I’m a Republican, and I’m voting for Mike Michaud this November.
That doesn’t make me any less of a Republican. Four years ago I volunteered with the Gov. Paul LePage’s campaign and believed he would be the right choice for our state. Two years ago, I was the Republican candidate for a seat in the Maine House.
I’m still a Republican selectman in Edgecomb, and I’m proud of my party. Yet, LePage’s problems aren’t about party; they are about irresponsible, failed leadership and a willingness to put his own political gain above the needs of Mainers.
For the last four years I have seen LePage’s policies hurt our small towns, our small businesses and put our children’s futures at risk, and I know we cannot survive another four years.
The recession of the last seven years has hit Maine as hard as any other state in the country. Our budgets were in need of balancing, and our small businesses — the backbone of our economy — were in need of help.
Instead of taking a smart approach to putting our fiscal house in order, LePage imposed drastic cuts on towns in the form of revenue sharing cuts, passing the burden along to property tax payers and small business owners.
I have seen the struggles as a selectman in Edgecomb, where LePage’s revenue sharing cuts resulted in a loss of over $16,000 for our town. While this may not seem like a lot, it resulted in a direct increase in property taxes for Edgecomb’s roughly 1,200 people.
Cutting our services to the bone while LePage gives his political appointees special perks isn’t just wrong, it shows a complete disregard for the priorities of working Mainers. While LePage tries to claim victory on the state budget, those of us in small towns across the state have seen the true spoils of that so-called victory: being forced to raise taxes on people who have already seen their wages decreased and costs increase under LePage.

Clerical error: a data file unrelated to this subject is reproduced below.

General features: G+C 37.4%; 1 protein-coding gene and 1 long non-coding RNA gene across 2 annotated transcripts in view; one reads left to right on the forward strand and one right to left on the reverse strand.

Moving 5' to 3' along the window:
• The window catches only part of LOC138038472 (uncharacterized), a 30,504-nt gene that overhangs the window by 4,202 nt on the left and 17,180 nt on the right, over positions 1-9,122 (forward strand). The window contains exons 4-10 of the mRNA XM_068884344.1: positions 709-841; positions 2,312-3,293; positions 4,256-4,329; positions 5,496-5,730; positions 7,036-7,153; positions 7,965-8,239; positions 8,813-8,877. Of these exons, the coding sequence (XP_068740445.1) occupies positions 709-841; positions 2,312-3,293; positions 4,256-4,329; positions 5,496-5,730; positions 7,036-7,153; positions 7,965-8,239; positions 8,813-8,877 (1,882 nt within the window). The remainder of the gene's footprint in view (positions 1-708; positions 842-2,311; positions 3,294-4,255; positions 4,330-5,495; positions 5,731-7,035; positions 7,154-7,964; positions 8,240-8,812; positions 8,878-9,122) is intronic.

It is not just working Mainers who have been hurt by LePage’s policies; it’s also our next generation being brought up through our schools. Cuts to state revenue sharing funds have put a strain on local school budgets, often forcing towns to make dangerous cuts.
These cuts aren’t about teachers or administrators. They are not about paying people more or less. These cuts are about whether our kids have textbooks or whether children with special education needs get the care required. They’re about whether our children have access to computers or to class sizes that allow them to get the attention and dedication they need so we can have an educated workforce to fill 21st-century jobs.
In my hometown of Edgecomb, we have seen state funding per student shrink from $2,745.96 per student to $1,674.40 in the last four years. In addition, LePage’s policies that shift the burden from the state to local taxpayers have resulted in our town paying an additional $20,000 per year toward state teacher retirement funds; an increase of 100 percent from the year before.
With less funding per student, schools are forced to make cuts or pass the burden of making up the difference onto taxpayers. This shifts the unenviable task of asking for funding from LePage to local officials, making LePage’s cuts politically advantageous but dangerous in practice.
I am raising three children here in Maine, and like every parent, their education is important to me. Making smart cuts is one thing, but cutting off future opportunities for our children by cutting the resources they need to grow goes beyond party or ideology and is just wrong for Maine.
This November, I’m putting my party aside and putting my state and my children first. I’m voting for the candidate with the best plan and the right priorities; I’m voting for Mike Michaud for Governor.
Jessica Chubbuck, a Republican, serves on the Edgecomb Board of Selectmen.